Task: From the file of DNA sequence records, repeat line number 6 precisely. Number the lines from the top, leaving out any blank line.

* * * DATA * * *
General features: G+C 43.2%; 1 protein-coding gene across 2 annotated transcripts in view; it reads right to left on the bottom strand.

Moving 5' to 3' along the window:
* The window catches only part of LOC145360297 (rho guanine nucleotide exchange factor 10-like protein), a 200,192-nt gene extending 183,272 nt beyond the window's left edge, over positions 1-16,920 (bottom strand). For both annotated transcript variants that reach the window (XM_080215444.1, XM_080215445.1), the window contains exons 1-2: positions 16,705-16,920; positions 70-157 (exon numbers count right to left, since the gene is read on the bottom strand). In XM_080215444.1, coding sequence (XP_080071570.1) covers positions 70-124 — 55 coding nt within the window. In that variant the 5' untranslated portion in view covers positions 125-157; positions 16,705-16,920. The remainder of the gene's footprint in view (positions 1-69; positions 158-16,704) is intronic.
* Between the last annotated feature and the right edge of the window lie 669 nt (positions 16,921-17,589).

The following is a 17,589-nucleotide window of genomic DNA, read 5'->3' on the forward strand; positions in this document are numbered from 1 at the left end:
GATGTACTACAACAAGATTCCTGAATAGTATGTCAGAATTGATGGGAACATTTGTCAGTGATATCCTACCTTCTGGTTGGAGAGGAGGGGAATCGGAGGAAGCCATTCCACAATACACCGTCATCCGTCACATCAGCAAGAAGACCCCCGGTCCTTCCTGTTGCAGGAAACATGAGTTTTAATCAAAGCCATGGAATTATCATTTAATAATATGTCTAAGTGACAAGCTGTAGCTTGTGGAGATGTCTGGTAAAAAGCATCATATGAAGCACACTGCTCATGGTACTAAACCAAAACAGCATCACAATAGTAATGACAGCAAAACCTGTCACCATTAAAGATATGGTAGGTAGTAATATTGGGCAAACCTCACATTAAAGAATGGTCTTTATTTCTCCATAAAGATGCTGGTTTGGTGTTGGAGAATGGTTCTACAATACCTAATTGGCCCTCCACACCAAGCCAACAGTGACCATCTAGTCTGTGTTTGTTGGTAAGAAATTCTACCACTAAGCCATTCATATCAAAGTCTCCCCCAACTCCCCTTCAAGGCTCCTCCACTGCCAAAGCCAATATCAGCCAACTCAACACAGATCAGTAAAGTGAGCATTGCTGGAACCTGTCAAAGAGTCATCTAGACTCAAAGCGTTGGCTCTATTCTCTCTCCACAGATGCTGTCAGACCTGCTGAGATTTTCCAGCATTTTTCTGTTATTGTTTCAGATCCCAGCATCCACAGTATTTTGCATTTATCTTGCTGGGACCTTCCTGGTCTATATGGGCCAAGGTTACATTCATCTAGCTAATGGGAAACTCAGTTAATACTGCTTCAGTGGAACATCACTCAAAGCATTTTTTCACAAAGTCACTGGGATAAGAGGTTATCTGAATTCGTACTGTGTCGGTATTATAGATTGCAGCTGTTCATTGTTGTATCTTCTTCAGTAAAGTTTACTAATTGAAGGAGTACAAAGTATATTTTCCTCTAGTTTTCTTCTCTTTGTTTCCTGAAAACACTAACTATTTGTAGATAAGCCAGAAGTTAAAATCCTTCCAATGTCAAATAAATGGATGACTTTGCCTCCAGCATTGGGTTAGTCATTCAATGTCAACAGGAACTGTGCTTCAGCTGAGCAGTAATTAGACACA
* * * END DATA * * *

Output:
GATGTACTACAACAAGATTCCTGAATAGTATGTCAGAATTGATGGGAACATTTGTCAGTGATATCCTACCTTCTGGTTGGAGAGGAGGGGAATCGGAGGAAGCCATTCCACAATACACCGTCATCCGTCACATCAGCAAGAAGACCCCCGGTCCTTCCTGTTGCAGGAAACATGAGTTTTAATCAAAGCCATGGAATTATCATTTAATAATATGTCTAAGTGACAAGCTGTAGCTTGTGGAGATGTCTGGTAAAAAGCATCATATGAAGCACACTGCTCATGGTACTAAACCAAAACAGCATCACAATAGTAATGACAGCAAAACCTGTCACCATTAAAGATATGGTAGGTAGTAATATTGGGCAAACCTCACATTAAAGAATGGTCTTTATTTCTCCATAAAGATGCTGGTTTGGTGTTGGAGAATGGTTCTACAATACCTAATTGGCCCTCCACACCAAGCCAACAGTGACCATCTAGTCTGTGTTTGTTGGTAAGAAATTCTACCACTAAGCCATTCATATCAAAGTCTCCCCCAACTCCCCTTCAAGGCTCCTCCACTGCCAAAGCCAATATCAGCCAACTCAACACAGATCAGTAAAGTGAGCATTGCTGGAACCTGTCAAAGAGTCATCTAGACTCAAAGCGTTGGCTCTATTCTCTCTCCACAGATGCTGTCAGACCTGCTGAGATTTTCCAGCATTTTTCTGTTATTGTTTCAGATCCCAGCATCCACAGTATTTTGCATTTATCTTGCTGGGACCTTCCTGGTCTATATGGGCCAAGGTTACATTCATCTAGCTAATGGGAAACTCAGTTAATACTGCTTCAGTGGAACATCACTCAAAGCATTTTTTCACAAAGTCACTGGGATAAGAGGTTATCTGAATTCGTACTGTGTCGGTATTATAGATTGCAGCTGTTCATTGTTGTATCTTCTTCAGTAAAGTTTACTAATTGAAGGAGTACAAAGTATATTTTCCTCTAGTTTTCTTCTCTTTGTTTCCTGAAAACACTAACTATTTGTAGATAAGCCAGAAGTTAAAATCCTTCCAATGTCAAATAAATGGATGACTTTGCCTCCAGCATTGGGTTAGTCATTCAATGTCAACAGGAACTGTGCTTCAGCTGAGCAGTAATTAGACACA